Pensions minister Steve Webb says the at-retirement guidance announced in the Budget will lead to more consumers getting regulated financial advice, but is wary on requiring providers to pay for full advice rather than guidance.
Speaking at a work and pensions select committee hearing this morning, Webb said the guidance backing the new pension freedoms outlined in the Budget will not be independent financial advice, but added “guidance will lead people to take more formal advice”.
Liberal Democrat MP Mike Thornton suggested a provider levy was needed to fund “proper financial advice” instead of guidance.
Thornton raised concerns that as guidance will not include a fact-find, it could fall short of what is necessary to help people make the best decision.
He said to Webb: “I am not saying you have to commit but I would ask you to look at guidance as advice paid for by providers.”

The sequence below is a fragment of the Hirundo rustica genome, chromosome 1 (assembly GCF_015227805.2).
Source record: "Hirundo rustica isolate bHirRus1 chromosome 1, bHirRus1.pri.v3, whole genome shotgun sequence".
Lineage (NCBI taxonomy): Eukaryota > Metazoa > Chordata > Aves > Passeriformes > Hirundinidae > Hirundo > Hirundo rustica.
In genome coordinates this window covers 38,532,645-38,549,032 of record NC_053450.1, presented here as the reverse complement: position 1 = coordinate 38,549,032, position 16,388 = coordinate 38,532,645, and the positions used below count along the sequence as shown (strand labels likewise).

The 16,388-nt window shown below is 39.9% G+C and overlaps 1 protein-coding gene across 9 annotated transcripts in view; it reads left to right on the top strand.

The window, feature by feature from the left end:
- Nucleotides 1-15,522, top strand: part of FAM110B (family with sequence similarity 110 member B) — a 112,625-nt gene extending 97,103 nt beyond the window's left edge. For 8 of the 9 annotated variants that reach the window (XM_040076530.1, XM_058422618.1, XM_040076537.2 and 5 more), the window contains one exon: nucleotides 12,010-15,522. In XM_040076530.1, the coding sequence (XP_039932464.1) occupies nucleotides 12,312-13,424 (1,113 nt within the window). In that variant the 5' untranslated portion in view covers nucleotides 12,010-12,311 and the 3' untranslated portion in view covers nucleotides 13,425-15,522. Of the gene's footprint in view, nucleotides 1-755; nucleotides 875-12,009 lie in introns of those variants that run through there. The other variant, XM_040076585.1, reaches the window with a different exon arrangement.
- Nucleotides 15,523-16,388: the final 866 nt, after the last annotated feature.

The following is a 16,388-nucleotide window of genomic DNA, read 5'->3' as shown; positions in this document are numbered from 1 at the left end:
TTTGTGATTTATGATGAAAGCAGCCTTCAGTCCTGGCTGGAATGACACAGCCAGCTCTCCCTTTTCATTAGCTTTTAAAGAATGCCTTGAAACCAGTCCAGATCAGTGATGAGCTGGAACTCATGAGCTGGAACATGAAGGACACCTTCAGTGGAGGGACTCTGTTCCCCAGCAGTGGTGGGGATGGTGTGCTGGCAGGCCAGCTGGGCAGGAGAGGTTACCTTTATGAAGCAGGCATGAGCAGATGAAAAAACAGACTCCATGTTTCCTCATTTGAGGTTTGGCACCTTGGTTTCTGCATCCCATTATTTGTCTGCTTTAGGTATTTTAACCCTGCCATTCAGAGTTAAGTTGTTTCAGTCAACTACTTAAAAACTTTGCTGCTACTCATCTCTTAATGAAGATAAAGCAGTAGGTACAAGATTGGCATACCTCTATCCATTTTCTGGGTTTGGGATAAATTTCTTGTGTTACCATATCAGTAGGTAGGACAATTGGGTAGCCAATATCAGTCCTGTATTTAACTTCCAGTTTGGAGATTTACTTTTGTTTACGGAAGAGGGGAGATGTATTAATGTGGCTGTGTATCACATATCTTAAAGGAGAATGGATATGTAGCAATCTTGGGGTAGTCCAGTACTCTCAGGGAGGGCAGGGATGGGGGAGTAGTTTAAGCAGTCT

Webb said he is looking at all the options but that the cost would inevitably be paid for by consumers. Webb said: “We have to be careful.”
Thornton also suggested it would be better to prevent “direct selling” and for consumers to be directed towards independent financial advice.
Webb said: “The cost of an IFA would be very big for a small pot… forced advice would be a real challenge.”